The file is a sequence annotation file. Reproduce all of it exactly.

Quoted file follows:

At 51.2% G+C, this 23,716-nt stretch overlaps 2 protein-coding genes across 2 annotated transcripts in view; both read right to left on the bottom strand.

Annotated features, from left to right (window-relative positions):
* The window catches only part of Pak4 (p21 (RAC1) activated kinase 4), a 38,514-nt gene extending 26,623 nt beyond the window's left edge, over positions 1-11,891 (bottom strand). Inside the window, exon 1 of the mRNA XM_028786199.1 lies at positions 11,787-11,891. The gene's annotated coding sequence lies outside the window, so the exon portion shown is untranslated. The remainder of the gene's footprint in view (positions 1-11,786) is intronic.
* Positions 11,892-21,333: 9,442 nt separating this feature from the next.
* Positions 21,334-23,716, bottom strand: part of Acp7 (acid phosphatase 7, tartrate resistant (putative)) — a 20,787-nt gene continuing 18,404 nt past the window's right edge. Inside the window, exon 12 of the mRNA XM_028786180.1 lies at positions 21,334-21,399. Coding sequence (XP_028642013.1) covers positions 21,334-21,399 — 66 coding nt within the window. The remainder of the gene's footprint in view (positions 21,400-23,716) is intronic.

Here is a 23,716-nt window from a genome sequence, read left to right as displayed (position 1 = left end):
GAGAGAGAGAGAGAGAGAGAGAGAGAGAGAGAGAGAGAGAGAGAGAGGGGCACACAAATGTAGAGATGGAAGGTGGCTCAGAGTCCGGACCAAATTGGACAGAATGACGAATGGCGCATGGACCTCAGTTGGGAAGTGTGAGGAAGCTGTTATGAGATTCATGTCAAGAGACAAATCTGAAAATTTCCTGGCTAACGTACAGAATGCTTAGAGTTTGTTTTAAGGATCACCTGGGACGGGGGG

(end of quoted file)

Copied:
At 51.2% G+C, this 23,716-nt stretch overlaps 2 protein-coding genes across 2 annotated transcripts in view; both read right to left on the bottom strand.

Annotated features, from left to right (window-relative positions):
* The window catches only part of Pak4 (p21 (RAC1) activated kinase 4), a 38,514-nt gene extending 26,623 nt beyond the window's left edge, over positions 1-11,891 (bottom strand). Inside the window, exon 1 of the mRNA XM_028786199.1 lies at positions 11,787-11,891. The gene's annotated coding sequence lies outside the window, so the exon portion shown is untranslated. The remainder of the gene's footprint in view (positions 1-11,786) is intronic.
* Positions 11,892-21,333: 9,442 nt separating this feature from the next.
* Positions 21,334-23,716, bottom strand: part of Acp7 (acid phosphatase 7, tartrate resistant (putative)) — a 20,787-nt gene continuing 18,404 nt past the window's right edge. Inside the window, exon 12 of the mRNA XM_028786180.1 lies at positions 21,334-21,399. Coding sequence (XP_028642013.1) covers positions 21,334-21,399 — 66 coding nt within the window. The remainder of the gene's footprint in view (positions 21,400-23,716) is intronic.

Here is a 23,716-nt window from a genome sequence, read left to right as displayed (position 1 = left end):
GAGAGAGAGAGAGAGAGAGAGAGAGAGAGAGAGAGAGAGAGAGAGAGGGGCACACAAATGTAGAGATGGAAGGTGGCTCAGAGTCCGGACCAAATTGGACAGAATGACGAATGGCGCATGGACCTCAGTTGGGAAGTGTGAGGAAGCTGTTATGAGATTCATGTCAAGAGACAAATCTGAAAATTTCCTGGCTAACGTACAGAATGCTTAGAGTTTGTTTTAAGGATCACCTGGGACGGGGGG